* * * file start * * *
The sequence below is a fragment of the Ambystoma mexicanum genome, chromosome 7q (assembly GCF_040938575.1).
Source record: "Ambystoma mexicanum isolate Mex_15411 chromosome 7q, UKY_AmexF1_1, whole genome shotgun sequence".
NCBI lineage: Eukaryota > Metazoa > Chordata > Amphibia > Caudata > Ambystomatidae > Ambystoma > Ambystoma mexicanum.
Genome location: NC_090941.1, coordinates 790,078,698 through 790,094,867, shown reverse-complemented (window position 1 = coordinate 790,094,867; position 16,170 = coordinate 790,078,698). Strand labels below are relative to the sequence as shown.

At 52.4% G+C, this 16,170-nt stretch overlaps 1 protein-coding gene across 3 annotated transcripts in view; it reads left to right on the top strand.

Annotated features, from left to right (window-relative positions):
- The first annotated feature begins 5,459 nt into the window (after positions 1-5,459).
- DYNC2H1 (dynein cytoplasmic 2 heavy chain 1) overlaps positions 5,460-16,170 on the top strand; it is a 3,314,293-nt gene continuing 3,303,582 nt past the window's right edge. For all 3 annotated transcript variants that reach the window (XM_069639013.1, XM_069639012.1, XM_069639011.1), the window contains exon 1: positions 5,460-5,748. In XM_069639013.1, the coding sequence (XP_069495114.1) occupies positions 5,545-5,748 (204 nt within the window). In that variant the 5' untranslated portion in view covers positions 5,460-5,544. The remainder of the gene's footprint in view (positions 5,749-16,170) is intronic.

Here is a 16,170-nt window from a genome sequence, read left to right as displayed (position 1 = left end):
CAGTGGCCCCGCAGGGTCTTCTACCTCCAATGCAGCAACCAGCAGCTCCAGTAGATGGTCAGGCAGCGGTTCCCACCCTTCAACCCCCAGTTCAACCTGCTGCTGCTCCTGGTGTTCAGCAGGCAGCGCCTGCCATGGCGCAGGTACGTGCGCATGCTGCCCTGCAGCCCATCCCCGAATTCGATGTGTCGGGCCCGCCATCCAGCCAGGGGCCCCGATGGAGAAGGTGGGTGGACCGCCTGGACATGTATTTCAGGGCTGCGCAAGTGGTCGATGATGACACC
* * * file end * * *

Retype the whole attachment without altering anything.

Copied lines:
The sequence below is a fragment of the Ambystoma mexicanum genome, chromosome 7q (assembly GCF_040938575.1).
Source record: "Ambystoma mexicanum isolate Mex_15411 chromosome 7q, UKY_AmexF1_1, whole genome shotgun sequence".
NCBI lineage: Eukaryota > Metazoa > Chordata > Amphibia > Caudata > Ambystomatidae > Ambystoma > Ambystoma mexicanum.
Genome location: NC_090941.1, coordinates 790,078,698 through 790,094,867, shown reverse-complemented (window position 1 = coordinate 790,094,867; position 16,170 = coordinate 790,078,698). Strand labels below are relative to the sequence as shown.

At 52.4% G+C, this 16,170-nt stretch overlaps 1 protein-coding gene across 3 annotated transcripts in view; it reads left to right on the top strand.

Annotated features, from left to right (window-relative positions):
- The first annotated feature begins 5,459 nt into the window (after positions 1-5,459).
- DYNC2H1 (dynein cytoplasmic 2 heavy chain 1) overlaps positions 5,460-16,170 on the top strand; it is a 3,314,293-nt gene continuing 3,303,582 nt past the window's right edge. For all 3 annotated transcript variants that reach the window (XM_069639013.1, XM_069639012.1, XM_069639011.1), the window contains exon 1: positions 5,460-5,748. In XM_069639013.1, the coding sequence (XP_069495114.1) occupies positions 5,545-5,748 (204 nt within the window). In that variant the 5' untranslated portion in view covers positions 5,460-5,544. The remainder of the gene's footprint in view (positions 5,749-16,170) is intronic.

Here is a 16,170-nt window from a genome sequence, read left to right as displayed (position 1 = left end):
CAGTGGCCCCGCAGGGTCTTCTACCTCCAATGCAGCAACCAGCAGCTCCAGTAGATGGTCAGGCAGCGGTTCCCACCCTTCAACCCCCAGTTCAACCTGCTGCTGCTCCTGGTGTTCAGCAGGCAGCGCCTGCCATGGCGCAGGTACGTGCGCATGCTGCCCTGCAGCCCATCCCCGAATTCGATGTGTCGGGCCCGCCATCCAGCCAGGGGCCCCGATGGAGAAGGTGGGTGGACCGCCTGGACATGTATTTCAGGGCTGCGCAAGTGGTCGATGATGACACC